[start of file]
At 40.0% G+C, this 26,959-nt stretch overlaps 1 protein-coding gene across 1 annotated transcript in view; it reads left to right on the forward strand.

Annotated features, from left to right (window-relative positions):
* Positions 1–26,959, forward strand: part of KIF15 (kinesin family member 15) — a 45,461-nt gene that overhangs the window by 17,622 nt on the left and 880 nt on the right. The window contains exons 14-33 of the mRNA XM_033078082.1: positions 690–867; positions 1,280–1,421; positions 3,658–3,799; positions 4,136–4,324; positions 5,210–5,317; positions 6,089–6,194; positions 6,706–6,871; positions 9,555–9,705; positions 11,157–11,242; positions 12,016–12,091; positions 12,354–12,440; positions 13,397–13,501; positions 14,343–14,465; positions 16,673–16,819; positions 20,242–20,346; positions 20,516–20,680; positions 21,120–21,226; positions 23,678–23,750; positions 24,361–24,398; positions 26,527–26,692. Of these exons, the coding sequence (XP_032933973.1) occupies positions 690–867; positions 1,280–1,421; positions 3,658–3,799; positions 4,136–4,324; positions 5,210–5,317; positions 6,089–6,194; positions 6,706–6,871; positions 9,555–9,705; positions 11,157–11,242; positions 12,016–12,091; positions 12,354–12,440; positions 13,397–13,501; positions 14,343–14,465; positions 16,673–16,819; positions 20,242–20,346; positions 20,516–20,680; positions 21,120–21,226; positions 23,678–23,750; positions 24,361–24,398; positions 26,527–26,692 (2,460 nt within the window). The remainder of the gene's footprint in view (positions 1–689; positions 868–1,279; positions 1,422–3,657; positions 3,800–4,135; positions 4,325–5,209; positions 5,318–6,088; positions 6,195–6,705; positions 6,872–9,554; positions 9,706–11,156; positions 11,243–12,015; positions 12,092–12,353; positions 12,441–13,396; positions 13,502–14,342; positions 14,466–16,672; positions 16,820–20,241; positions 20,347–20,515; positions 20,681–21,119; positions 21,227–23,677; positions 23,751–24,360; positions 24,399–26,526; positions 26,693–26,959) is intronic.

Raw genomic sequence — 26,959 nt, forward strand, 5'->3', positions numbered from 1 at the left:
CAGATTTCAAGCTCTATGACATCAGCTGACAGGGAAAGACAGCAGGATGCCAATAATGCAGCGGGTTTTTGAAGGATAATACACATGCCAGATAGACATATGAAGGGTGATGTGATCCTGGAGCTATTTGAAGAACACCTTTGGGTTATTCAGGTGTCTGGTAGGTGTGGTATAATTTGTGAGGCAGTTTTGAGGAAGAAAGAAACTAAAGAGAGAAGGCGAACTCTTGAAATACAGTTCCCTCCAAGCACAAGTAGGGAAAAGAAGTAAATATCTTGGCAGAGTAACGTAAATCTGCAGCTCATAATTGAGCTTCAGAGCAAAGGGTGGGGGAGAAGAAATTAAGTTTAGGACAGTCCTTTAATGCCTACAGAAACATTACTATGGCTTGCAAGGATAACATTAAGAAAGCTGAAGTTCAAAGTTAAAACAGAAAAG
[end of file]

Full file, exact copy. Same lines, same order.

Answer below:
At 40.0% G+C, this 26,959-nt stretch overlaps 1 protein-coding gene across 1 annotated transcript in view; it reads left to right on the forward strand.

Annotated features, from left to right (window-relative positions):
* Positions 1–26,959, forward strand: part of KIF15 (kinesin family member 15) — a 45,461-nt gene that overhangs the window by 17,622 nt on the left and 880 nt on the right. The window contains exons 14-33 of the mRNA XM_033078082.1: positions 690–867; positions 1,280–1,421; positions 3,658–3,799; positions 4,136–4,324; positions 5,210–5,317; positions 6,089–6,194; positions 6,706–6,871; positions 9,555–9,705; positions 11,157–11,242; positions 12,016–12,091; positions 12,354–12,440; positions 13,397–13,501; positions 14,343–14,465; positions 16,673–16,819; positions 20,242–20,346; positions 20,516–20,680; positions 21,120–21,226; positions 23,678–23,750; positions 24,361–24,398; positions 26,527–26,692. Of these exons, the coding sequence (XP_032933973.1) occupies positions 690–867; positions 1,280–1,421; positions 3,658–3,799; positions 4,136–4,324; positions 5,210–5,317; positions 6,089–6,194; positions 6,706–6,871; positions 9,555–9,705; positions 11,157–11,242; positions 12,016–12,091; positions 12,354–12,440; positions 13,397–13,501; positions 14,343–14,465; positions 16,673–16,819; positions 20,242–20,346; positions 20,516–20,680; positions 21,120–21,226; positions 23,678–23,750; positions 24,361–24,398; positions 26,527–26,692 (2,460 nt within the window). The remainder of the gene's footprint in view (positions 1–689; positions 868–1,279; positions 1,422–3,657; positions 3,800–4,135; positions 4,325–5,209; positions 5,318–6,088; positions 6,195–6,705; positions 6,872–9,554; positions 9,706–11,156; positions 11,243–12,015; positions 12,092–12,353; positions 12,441–13,396; positions 13,502–14,342; positions 14,466–16,672; positions 16,820–20,241; positions 20,347–20,515; positions 20,681–21,119; positions 21,227–23,677; positions 23,751–24,360; positions 24,399–26,526; positions 26,693–26,959) is intronic.

Raw genomic sequence — 26,959 nt, forward strand, 5'->3', positions numbered from 1 at the left:
CAGATTTCAAGCTCTATGACATCAGCTGACAGGGAAAGACAGCAGGATGCCAATAATGCAGCGGGTTTTTGAAGGATAATACACATGCCAGATAGACATATGAAGGGTGATGTGATCCTGGAGCTATTTGAAGAACACCTTTGGGTTATTCAGGTGTCTGGTAGGTGTGGTATAATTTGTGAGGCAGTTTTGAGGAAGAAAGAAACTAAAGAGAGAAGGCGAACTCTTGAAATACAGTTCCCTCCAAGCACAAGTAGGGAAAAGAAGTAAATATCTTGGCAGAGTAACGTAAATCTGCAGCTCATAATTGAGCTTCAGAGCAAAGGGTGGGGGAGAAGAAATTAAGTTTAGGACAGTCCTTTAATGCCTACAGAAACATTACTATGGCTTGCAAGGATAACATTAAGAAAGCTGAAGTTCAAAGTTAAAACAGAAAAG